A wife and mother from Brighton has been told that she cannot build a specially adapted bungalow to care for her disabled husband.
Christine Ponsonby, 67, of Surrenden Holt, Brighton, wants to build the two-bedroom property in the grounds of her existing home.
Her husband, retired engineer Wilfred, 73, has Parkinson’s disease, and she said that she was trying to plan ahead as his condition is expected to worsen.
But Brighton and Hove City Council Planning Committee turned down her application to use vacant land next to her flat.
It said that the single-storey home “would result in a harmful loss of openness in this section of Surrenden Road” and be “a cramped form of development”.
Dozens of neighbours contacted the council about the plans, with 35 letters of support and 23 against.
Supporters said that the proposal would allow a disabled person to remain living at home with his family, keeping health care costs down.
They pointed out that there was a lack of housing for severely disabled people.
They also said that that the proposed building would respect neighbouring properties and be eco-friendly.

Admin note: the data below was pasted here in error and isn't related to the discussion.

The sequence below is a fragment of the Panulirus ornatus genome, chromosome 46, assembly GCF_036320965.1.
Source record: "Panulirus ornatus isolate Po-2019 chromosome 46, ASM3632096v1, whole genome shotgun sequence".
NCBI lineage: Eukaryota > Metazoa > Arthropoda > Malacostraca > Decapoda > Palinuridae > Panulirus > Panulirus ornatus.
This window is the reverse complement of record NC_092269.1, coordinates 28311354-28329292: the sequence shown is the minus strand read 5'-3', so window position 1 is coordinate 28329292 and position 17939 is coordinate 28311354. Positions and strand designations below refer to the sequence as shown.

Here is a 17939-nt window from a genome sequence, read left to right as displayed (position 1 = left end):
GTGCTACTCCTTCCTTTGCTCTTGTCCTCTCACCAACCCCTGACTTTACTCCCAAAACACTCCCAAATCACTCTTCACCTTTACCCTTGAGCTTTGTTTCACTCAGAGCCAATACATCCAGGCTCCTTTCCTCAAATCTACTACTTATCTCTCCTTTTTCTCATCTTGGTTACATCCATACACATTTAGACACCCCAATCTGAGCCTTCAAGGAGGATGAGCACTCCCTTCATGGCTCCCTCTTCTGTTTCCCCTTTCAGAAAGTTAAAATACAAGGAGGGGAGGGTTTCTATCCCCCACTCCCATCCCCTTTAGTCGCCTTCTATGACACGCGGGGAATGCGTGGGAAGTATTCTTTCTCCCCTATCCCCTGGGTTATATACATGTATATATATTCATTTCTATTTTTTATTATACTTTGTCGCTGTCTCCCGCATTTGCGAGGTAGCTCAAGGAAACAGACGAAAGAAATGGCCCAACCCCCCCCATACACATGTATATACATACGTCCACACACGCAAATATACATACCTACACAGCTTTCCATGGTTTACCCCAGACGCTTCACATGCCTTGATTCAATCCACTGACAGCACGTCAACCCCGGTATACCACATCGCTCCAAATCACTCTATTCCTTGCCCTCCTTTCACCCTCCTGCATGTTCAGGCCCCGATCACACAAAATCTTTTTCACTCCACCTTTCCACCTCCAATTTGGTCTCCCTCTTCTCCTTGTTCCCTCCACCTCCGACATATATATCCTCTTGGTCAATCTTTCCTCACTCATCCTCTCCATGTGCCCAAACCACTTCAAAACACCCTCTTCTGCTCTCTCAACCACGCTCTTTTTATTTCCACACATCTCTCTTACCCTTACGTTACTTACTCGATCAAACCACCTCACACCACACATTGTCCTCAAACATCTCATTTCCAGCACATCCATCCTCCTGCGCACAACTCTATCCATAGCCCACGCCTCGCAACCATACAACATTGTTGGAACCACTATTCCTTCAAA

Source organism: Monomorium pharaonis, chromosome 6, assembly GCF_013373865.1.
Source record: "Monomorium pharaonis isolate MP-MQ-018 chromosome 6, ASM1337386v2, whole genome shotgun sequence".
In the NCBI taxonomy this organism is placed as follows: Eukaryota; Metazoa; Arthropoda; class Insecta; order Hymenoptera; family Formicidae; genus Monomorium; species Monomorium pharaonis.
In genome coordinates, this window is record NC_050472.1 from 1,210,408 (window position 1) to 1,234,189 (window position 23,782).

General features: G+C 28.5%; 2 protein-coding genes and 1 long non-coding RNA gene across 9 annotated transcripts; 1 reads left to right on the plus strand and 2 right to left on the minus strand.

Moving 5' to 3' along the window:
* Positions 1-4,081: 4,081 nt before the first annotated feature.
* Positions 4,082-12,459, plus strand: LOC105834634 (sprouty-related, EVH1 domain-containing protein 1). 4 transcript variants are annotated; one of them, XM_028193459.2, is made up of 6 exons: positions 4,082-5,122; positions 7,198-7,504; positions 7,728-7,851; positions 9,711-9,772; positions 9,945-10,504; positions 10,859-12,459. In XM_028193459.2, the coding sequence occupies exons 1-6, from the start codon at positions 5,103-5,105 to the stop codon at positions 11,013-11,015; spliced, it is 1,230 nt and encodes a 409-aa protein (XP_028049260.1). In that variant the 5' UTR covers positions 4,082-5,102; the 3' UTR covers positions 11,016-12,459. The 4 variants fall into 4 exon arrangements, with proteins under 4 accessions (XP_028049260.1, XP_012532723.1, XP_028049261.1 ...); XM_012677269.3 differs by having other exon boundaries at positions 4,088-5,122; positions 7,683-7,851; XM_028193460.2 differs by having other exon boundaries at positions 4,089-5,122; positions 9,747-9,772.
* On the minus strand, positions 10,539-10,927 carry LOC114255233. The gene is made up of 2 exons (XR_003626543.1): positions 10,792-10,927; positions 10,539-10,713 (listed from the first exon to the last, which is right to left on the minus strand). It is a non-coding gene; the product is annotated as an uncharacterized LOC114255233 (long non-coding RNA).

Opponents said that the building would change the character of Surrenden Holt and mean the loss of an open space.
They said that the property would stand out and look ugly, unbalancing the entrance to Surrenden Holt and could lead to future pressure for additional height to the building.
At least one objector suggested the possibility of future property speculation.
Mrs Ponsonby, a mother of two and grandmother of seven, said: “We’re a family looking to the future, trying to look after a disabled person.
“That’s all our aim is. We’re not looking to build something and sell it for a profit.
“Almost all the people who live close to us have supported it.
“It’s not like there are many homes for disabled people.
“For us, to use a spare piece of land like this is a good idea.”
The family said that they had liaised with the council to come with a sustainable home designed in a way that was not intrusive.
They have six months to decide whether to appeal against the planning committee’s decision.